As Erwin put it, just like watching the US Open can get spectators amped up to get hit some golf balls, watching the Super High Roller Bowl can get people amped up to play poker.

Will pros do their part?

For Erwin’s ideal to become a reality (people seeing poker on TV and getting excited about playing), it has to look like a game they want to play.

Throughout the conference, speakers brought up the behavior of poker pros and whether they are helping grow the game. From tanking to a lack of engagement with other players, if the product delivered is boring or doesn’t seem fun, it doesn’t matter how much exposure the game gets on TV.

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A few points of criticism

Here is some of the bad from the conference:

The conference needs to be planned further in advance

I was asked if I’d like to participate on one of the panels. But the schedule for the conference portion of the day is thrown together at the eleventh hour, so I couldn’t make it.

I wish I had been there, as several questions came up regarding legislation and the current environment of online poker in the US. That included a discussion of unregulated sites and whether they are a good thing or bad thing.

There wasn’t anyone at the conference to answer these question in a satisfactory manner (at least to my mind). That is unfortunate since this is an overarching question poker has to deal with. Plus, online poker is one of the key ways to grow the game.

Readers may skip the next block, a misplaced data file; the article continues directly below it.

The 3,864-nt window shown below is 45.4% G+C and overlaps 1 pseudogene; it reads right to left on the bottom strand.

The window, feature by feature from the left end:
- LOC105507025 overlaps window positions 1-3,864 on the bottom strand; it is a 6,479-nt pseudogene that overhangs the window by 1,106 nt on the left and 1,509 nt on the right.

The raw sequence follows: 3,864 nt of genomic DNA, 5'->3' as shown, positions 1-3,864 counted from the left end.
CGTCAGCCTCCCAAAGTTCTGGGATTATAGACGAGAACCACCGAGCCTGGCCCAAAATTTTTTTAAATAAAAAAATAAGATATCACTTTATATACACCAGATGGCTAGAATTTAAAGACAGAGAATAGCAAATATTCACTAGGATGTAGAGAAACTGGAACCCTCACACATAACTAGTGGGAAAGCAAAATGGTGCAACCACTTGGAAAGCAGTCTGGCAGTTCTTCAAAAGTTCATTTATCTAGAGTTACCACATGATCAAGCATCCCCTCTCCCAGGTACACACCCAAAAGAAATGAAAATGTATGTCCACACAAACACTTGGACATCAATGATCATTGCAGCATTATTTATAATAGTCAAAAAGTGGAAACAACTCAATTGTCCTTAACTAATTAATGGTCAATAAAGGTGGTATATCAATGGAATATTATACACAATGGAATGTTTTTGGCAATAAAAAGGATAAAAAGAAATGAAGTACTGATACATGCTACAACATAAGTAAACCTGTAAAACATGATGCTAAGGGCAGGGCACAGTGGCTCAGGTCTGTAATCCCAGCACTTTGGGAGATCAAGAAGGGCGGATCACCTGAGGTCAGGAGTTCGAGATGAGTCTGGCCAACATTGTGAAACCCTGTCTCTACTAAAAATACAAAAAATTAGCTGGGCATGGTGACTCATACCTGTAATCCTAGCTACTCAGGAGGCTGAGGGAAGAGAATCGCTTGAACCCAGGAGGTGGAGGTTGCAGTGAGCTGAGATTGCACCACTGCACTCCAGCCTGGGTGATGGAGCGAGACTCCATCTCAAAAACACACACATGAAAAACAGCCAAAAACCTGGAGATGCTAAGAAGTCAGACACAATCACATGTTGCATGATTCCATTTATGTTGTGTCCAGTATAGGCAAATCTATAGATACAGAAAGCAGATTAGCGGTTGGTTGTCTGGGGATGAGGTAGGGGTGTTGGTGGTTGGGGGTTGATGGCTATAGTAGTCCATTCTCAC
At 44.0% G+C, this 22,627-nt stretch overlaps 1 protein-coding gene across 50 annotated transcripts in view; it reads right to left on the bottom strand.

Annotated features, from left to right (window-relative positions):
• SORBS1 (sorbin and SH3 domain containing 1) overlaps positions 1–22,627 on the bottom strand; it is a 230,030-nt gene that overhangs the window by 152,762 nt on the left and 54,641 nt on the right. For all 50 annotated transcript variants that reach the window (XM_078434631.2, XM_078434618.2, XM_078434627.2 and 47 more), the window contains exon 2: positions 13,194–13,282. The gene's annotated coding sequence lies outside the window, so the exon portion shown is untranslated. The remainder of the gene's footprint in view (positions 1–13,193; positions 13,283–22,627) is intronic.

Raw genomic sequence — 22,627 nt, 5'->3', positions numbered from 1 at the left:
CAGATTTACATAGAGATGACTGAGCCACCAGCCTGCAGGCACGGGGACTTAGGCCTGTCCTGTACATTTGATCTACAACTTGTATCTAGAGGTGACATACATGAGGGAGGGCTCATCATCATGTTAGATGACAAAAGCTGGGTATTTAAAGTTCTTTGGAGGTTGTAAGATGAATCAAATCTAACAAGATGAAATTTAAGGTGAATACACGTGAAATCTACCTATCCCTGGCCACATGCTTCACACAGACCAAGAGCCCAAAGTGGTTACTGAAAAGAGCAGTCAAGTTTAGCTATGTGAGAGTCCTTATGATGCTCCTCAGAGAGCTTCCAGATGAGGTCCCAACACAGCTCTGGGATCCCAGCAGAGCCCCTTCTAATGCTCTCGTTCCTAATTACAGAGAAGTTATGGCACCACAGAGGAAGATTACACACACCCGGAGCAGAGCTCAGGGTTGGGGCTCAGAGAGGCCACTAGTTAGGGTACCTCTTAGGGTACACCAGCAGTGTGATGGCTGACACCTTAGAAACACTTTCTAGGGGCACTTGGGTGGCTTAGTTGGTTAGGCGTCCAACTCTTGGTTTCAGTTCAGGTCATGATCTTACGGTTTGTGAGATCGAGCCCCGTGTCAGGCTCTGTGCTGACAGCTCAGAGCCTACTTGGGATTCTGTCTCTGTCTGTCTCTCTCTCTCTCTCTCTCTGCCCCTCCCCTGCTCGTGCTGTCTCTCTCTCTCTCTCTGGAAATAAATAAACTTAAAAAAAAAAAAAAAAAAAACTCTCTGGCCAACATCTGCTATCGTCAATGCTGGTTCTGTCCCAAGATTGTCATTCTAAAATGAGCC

If the organizers hashed out the conference well in advance, I think attendance and participation would increase.

Don’t sugarcoat or avoid complicated topics

Pro tip: When a conference audience is well-versed in the subject matter, going above and beyond poker stories (save those for podcasts) and describing what’s so cool about poker on Twitch is a must.

I think this stems from poker people (players and industry folks) needing to explain the game in very mundane ways to their non-poker playing friends and family.

At the same time, they need to know their audience and have people on the panels who don’t see poker through rose-colored glasses. They need informed voices willing to tell the crowd some hard truths.

The first half of the conference seemed like it wanted to avoid the big issues.

During the poker players Q&A (Panel 2), the discussion revolved around charity, wins and losses (including bets outside of poker), and the life of poker pros pre- and post-Black Friday.

At one point, Adam Levy noted that because of the lack of poker on TV, it was hard to break out as a poker star, even in the years leading up to Black Friday.

Levy went on to say that Twitch (which just had its own hourlong infomercial in the previous panel) allowed poker players to gain an audience from anywhere. Max Pescatori concurred, forecasting a “bright future” for Twitch.

This type of discussion buries the lede. There’s nothing wrong with Twitch. But the real question is why isn’t poker on TV any more. And what can the poker industry do to change that?

This skirting of the issues wasn’t the case with the third or the final panel, which were more in-depth discussions. The fourth panel focused on tournament issues ranging from tanking and reentry to structure and payouts.

Basically, the conference needs to expound upon and challenge ideas. We need to push beyond general statements and consensus agreement about what poker is lacking or the idea that the industry needs to do something to improve the game.


I applaud Dreyfus and his team for hosting the American Poker Conference. As I noted, there is a real lack of poker discussion in the gaming world.

At the same time, if they’re going to host the conference, it could use a little more focus and fine-tuning.